If the idea of consuming all of your food in shake-form sounds appealing, you may be interested in the latest announcement made by Soylent that their “meal replacement” drink Soylent 2.0 will be shipping in bottled form beginning in October 2015.
The Soylent name is somewhat ironic and appears to be an effective brand name for an, at first powdered, and now liquid, meal replacement. The term soylent was first coined in the 1966 science fiction novel Make Room!, Make Room! and was a portmanteau of the words soy and lentil. The term came to be associated with cannibalism after the release of the 1973 film Soylent Green, whose producers extended the idea of a new type of food necessitated by overpopulation, to murder.
What has surprised many observers is that Soylent founder Rob Rhinehart attracted $20 million in Series A venture capital financing. Entrepeneur reports that the majority of the investment is coming from Adreessen Horowitz. Chris Dixon from the venture capital company will join the Soylent board of directors.
Previous to Soylent 2.0, the meal replacement was shipped to customers in a powder. The new version will be sold in liquid form. Soylent reports that the product does not need to be refrigerated and has a shelf life of one year.
Soylent claims that its product is different from other nutritional supplements on the market, which are only intended to replace meals on an occasional basis. Soylent intends their product to be used as the sole source of nutrition for customers who choose to use it as such. The Verge quoted Rhinehart with regard to other nutritional supplements and Soylent.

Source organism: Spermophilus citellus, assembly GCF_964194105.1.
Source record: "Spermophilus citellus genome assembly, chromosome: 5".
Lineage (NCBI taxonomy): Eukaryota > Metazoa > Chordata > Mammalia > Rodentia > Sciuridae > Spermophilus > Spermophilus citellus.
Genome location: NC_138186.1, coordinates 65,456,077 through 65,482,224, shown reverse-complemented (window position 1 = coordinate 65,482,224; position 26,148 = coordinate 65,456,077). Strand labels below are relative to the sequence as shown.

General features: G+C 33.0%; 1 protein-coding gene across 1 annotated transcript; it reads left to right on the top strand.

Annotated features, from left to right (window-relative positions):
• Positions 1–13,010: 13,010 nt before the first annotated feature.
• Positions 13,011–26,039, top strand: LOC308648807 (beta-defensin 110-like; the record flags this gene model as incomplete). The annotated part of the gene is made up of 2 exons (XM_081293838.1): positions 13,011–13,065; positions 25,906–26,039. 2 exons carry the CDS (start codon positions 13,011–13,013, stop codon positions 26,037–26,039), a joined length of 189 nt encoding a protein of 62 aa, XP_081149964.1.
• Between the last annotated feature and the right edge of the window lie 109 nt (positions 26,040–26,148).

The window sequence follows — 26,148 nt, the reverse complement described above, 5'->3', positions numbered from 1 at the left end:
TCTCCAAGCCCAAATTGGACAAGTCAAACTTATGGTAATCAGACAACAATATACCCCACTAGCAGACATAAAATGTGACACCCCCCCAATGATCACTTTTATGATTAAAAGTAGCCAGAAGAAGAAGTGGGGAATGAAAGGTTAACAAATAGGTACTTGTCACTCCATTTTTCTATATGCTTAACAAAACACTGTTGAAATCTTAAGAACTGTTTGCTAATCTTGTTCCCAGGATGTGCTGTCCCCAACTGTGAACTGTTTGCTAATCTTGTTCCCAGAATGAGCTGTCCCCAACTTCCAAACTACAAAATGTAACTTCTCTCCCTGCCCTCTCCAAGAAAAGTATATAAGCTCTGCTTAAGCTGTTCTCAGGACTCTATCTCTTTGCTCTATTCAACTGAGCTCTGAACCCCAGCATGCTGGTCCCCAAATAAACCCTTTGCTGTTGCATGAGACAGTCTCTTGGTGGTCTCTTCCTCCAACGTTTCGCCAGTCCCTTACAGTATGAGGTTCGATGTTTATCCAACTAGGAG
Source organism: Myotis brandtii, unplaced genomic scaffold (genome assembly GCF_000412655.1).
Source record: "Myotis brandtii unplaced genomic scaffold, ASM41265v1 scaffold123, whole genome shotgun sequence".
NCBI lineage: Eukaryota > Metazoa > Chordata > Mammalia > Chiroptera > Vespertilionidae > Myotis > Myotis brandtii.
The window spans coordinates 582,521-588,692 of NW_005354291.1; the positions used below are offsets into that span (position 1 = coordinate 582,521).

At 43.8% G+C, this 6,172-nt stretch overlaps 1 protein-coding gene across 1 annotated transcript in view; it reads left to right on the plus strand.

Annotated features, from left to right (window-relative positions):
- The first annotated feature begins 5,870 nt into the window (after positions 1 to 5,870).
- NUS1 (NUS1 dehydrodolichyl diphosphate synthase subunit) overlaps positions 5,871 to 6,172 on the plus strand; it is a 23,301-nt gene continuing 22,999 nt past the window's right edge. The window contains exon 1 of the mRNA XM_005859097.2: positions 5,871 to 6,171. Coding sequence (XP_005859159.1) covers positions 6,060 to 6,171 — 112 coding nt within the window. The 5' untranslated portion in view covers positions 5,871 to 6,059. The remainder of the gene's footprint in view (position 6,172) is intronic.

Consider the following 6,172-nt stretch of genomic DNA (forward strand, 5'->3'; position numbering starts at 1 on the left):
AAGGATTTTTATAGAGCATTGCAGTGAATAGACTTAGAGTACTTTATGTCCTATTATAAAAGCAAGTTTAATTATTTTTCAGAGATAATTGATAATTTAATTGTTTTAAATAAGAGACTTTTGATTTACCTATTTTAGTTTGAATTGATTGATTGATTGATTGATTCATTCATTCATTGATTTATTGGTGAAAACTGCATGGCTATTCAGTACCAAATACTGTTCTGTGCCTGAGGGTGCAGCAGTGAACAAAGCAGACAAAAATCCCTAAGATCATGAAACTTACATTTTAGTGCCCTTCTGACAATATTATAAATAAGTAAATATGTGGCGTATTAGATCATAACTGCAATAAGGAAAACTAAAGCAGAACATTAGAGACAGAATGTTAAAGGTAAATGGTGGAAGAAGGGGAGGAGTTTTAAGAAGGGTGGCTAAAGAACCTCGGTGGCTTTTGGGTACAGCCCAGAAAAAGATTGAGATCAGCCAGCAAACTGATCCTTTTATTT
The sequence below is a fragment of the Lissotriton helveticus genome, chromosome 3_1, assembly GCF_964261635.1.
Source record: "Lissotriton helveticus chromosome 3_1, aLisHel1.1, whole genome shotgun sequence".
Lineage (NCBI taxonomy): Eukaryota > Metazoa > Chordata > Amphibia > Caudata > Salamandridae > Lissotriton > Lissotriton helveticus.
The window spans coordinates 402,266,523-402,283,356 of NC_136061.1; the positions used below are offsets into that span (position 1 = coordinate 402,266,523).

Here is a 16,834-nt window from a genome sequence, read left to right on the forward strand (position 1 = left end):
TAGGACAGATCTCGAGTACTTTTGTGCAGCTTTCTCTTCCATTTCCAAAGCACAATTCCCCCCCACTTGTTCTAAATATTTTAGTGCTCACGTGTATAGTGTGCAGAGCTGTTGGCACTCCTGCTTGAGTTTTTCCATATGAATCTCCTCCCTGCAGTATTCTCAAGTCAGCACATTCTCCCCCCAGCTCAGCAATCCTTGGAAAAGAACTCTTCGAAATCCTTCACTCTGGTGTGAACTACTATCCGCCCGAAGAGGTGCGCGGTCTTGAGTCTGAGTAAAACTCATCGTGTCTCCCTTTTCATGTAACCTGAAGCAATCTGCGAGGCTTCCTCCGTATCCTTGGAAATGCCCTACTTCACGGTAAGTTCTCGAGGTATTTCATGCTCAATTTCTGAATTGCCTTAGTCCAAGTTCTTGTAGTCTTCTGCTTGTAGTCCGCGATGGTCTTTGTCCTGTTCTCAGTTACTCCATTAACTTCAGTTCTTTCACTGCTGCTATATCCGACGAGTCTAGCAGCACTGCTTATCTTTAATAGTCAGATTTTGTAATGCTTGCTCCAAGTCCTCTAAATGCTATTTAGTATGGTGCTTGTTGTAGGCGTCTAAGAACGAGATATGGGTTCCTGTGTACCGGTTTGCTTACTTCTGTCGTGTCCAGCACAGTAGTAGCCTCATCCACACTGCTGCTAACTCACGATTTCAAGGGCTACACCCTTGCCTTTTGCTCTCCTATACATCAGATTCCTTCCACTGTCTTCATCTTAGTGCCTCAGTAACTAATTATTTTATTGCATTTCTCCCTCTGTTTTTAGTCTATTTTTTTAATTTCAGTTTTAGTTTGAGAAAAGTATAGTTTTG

“They’re really not sustainable. I mean, they’re loaded with sugar, they’re just way too sweet, and they don’t really have the macronutrient balance or the glycemic index that I would feel comfortable sustaining myself on or a user on.”
Liquid Soylent 2.0 has been estimated to cost about $12 per day for complete nutrition. By comparison, the powdered Soylent 1.5 cost near $9. Soylent 2.0 is also reported to be the first version to employ algae, from where it derives a significant portion of its fat content.
The most important aspect of Soylent, and something that Rhinehart does not miss promoting, is that the while the idea may seem unappealing, it does make a bona fide step toward feeding more people in an efficient manner.
Whether or not Soylent really has the ability to “feed the world,” as Reinhart has stated it might, remains to be seen. However, Antoinette Saddler, a nutritional doctor and associate professor with George Washington University, was quoted by the Washington Post with regard to Soylent.
“We don’t have vast experience in healthy people, but we can apply lessons from people who require a liquid tube-feeding long term, delivered either by mouth or right into the stomach or intestine due to serious gastrointestinal disorders. These individuals can get the nutrition they need with relatively few adverse effects as long as the formula is nutritionally complete.”
Soylent is reported to contain 27 grams of fiber per 2,000 calories, well above the 14 grams consumed by a typical American.
[Soylent Screenshots Courtesy Soylent.com]